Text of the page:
10. Officially officiating food & beer's culinary wedding
Who does it: Adam Dulye, executive chef for the Brewers Association, San Francisco, CA
The job: In 2015, the Brewers Association, craft beer's leading non-profit trade group, brought San Francisco's classically trained Dulye on as executive chef -- a strange move for a group that neither owns nor operates an actual restaurant. The point was to lead by example, elevating food and beer pairings with innovative, carefully designed, and perfectly executed dishes at events throughout the country. And Dulye, whose resume is littered with ridiculously impressive feats like putting on a five-course beer dinner at the James Beard House as well as stints at top Bay Area gastropubs Monk's Kettle and Abbot's Cellar, was 100% game -- even if it meant rejiggering his schedule a bit. "Every day is different depending on where I am and what event or dinner we're getting ready for, be it a 40-person dinner in Paris or smoking 450lbs of king salmon for 1,500 guests," he says. "In between all that, I'm communicating with our 3,500+ brewery members, working out logistics, and reaching out to chefs all over the country to talk about what's happening in food and small, independent beer."
His story: "I have always wanted to cook -- I never thought of any other career," Dulye explains. "I got a job at 14 prepping and washing dishes and when a line cook didn't show up one day, I moved to the line and never looked back." After culinary school, the acclaimed chef moved to Portland, Oregon and began experimenting with craft beer. "The beer and culinary industries are so similar and so connected," he points out. "Ask any brewer how they do what they do and you get an honest answer. And when a chef finds a great ingredient, farmer, or rancher, they share it with everyone they know. There's a certain level of camaraderie, a sharing of battles both lost and won, and an absolute desire to see anyone who gives it their all succeed."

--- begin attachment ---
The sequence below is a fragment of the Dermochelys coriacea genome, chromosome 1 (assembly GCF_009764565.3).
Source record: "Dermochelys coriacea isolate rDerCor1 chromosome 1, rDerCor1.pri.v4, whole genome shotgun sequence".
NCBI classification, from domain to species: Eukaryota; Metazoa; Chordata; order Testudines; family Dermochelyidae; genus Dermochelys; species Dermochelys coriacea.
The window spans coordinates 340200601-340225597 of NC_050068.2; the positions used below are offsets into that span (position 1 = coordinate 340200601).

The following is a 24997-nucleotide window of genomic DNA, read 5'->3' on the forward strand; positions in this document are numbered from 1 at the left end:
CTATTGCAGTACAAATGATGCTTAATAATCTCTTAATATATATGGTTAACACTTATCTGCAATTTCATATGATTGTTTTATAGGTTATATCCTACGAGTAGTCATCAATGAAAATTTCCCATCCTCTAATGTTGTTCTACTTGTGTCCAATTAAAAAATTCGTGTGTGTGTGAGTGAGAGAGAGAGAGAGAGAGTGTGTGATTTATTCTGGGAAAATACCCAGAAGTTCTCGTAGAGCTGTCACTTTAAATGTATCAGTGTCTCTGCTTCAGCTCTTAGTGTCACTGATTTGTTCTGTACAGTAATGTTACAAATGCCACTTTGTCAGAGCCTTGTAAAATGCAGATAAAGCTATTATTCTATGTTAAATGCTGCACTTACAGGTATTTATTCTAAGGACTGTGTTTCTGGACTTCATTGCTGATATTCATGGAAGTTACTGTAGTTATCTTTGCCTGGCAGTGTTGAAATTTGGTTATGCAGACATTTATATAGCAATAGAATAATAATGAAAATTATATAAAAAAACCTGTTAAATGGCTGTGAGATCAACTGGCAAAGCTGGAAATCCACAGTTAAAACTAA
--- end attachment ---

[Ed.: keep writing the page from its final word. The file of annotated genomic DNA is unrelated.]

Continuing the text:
Any advice? "Both the culinary and beer industries have this stigma of 'Oh yeah, I like to eat, I like beer, let me just open a restaurant or a brewery.' But what it really takes is heart. You start at the bottom and you make a shit-ton less than all your buddies who have 'normal' jobs and schedules. No one who has gained massive success, fame, and now money in these industries set out with that as a goal -- they set out with an intense focus to make beer or to cook food and everything else came in time. To be one of the best, you learn it all, you do it all, and you wait."